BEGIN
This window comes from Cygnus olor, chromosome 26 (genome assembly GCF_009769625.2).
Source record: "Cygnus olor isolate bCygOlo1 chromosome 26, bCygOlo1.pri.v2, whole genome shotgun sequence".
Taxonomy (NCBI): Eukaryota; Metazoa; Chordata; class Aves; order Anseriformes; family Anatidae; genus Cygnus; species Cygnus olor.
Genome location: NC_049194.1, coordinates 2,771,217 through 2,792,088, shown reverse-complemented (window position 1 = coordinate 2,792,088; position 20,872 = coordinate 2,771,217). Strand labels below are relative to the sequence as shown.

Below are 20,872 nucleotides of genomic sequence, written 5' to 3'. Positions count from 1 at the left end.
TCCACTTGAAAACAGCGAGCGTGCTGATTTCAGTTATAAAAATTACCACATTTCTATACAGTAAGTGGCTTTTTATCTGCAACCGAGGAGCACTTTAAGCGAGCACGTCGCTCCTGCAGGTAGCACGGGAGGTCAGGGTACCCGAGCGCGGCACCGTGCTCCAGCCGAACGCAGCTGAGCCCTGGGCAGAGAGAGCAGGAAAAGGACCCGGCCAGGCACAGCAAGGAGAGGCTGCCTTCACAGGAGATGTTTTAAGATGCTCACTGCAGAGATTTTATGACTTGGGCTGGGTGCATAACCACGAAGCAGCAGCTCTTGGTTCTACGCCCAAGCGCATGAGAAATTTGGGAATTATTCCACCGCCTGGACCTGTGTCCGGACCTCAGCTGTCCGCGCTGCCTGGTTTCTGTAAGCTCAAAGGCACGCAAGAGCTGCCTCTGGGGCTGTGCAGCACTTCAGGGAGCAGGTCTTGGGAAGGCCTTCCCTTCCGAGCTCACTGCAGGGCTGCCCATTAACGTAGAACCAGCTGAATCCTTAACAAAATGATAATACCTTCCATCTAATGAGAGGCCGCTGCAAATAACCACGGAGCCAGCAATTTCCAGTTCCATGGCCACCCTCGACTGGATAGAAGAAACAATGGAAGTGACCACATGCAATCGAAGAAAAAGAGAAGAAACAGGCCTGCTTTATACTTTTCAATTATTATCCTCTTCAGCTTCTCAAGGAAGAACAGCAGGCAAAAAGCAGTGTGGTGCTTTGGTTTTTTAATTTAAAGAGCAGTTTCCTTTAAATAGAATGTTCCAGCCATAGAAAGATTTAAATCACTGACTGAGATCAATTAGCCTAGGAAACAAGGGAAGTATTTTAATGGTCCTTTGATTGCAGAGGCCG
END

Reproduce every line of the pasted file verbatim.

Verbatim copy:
This window comes from Cygnus olor, chromosome 26 (genome assembly GCF_009769625.2).
Source record: "Cygnus olor isolate bCygOlo1 chromosome 26, bCygOlo1.pri.v2, whole genome shotgun sequence".
Taxonomy (NCBI): Eukaryota; Metazoa; Chordata; class Aves; order Anseriformes; family Anatidae; genus Cygnus; species Cygnus olor.
Genome location: NC_049194.1, coordinates 2,771,217 through 2,792,088, shown reverse-complemented (window position 1 = coordinate 2,792,088; position 20,872 = coordinate 2,771,217). Strand labels below are relative to the sequence as shown.

Below are 20,872 nucleotides of genomic sequence, written 5' to 3'. Positions count from 1 at the left end.
TCCACTTGAAAACAGCGAGCGTGCTGATTTCAGTTATAAAAATTACCACATTTCTATACAGTAAGTGGCTTTTTATCTGCAACCGAGGAGCACTTTAAGCGAGCACGTCGCTCCTGCAGGTAGCACGGGAGGTCAGGGTACCCGAGCGCGGCACCGTGCTCCAGCCGAACGCAGCTGAGCCCTGGGCAGAGAGAGCAGGAAAAGGACCCGGCCAGGCACAGCAAGGAGAGGCTGCCTTCACAGGAGATGTTTTAAGATGCTCACTGCAGAGATTTTATGACTTGGGCTGGGTGCATAACCACGAAGCAGCAGCTCTTGGTTCTACGCCCAAGCGCATGAGAAATTTGGGAATTATTCCACCGCCTGGACCTGTGTCCGGACCTCAGCTGTCCGCGCTGCCTGGTTTCTGTAAGCTCAAAGGCACGCAAGAGCTGCCTCTGGGGCTGTGCAGCACTTCAGGGAGCAGGTCTTGGGAAGGCCTTCCCTTCCGAGCTCACTGCAGGGCTGCCCATTAACGTAGAACCAGCTGAATCCTTAACAAAATGATAATACCTTCCATCTAATGAGAGGCCGCTGCAAATAACCACGGAGCCAGCAATTTCCAGTTCCATGGCCACCCTCGACTGGATAGAAGAAACAATGGAAGTGACCACATGCAATCGAAGAAAAAGAGAAGAAACAGGCCTGCTTTATACTTTTCAATTATTATCCTCTTCAGCTTCTCAAGGAAGAACAGCAGGCAAAAAGCAGTGTGGTGCTTTGGTTTTTTAATTTAAAGAGCAGTTTCCTTTAAATAGAATGTTCCAGCCATAGAAAGATTTAAATCACTGACTGAGATCAATTAGCCTAGGAAACAAGGGAAGTATTTTAATGGTCCTTTGATTGCAGAGGCCG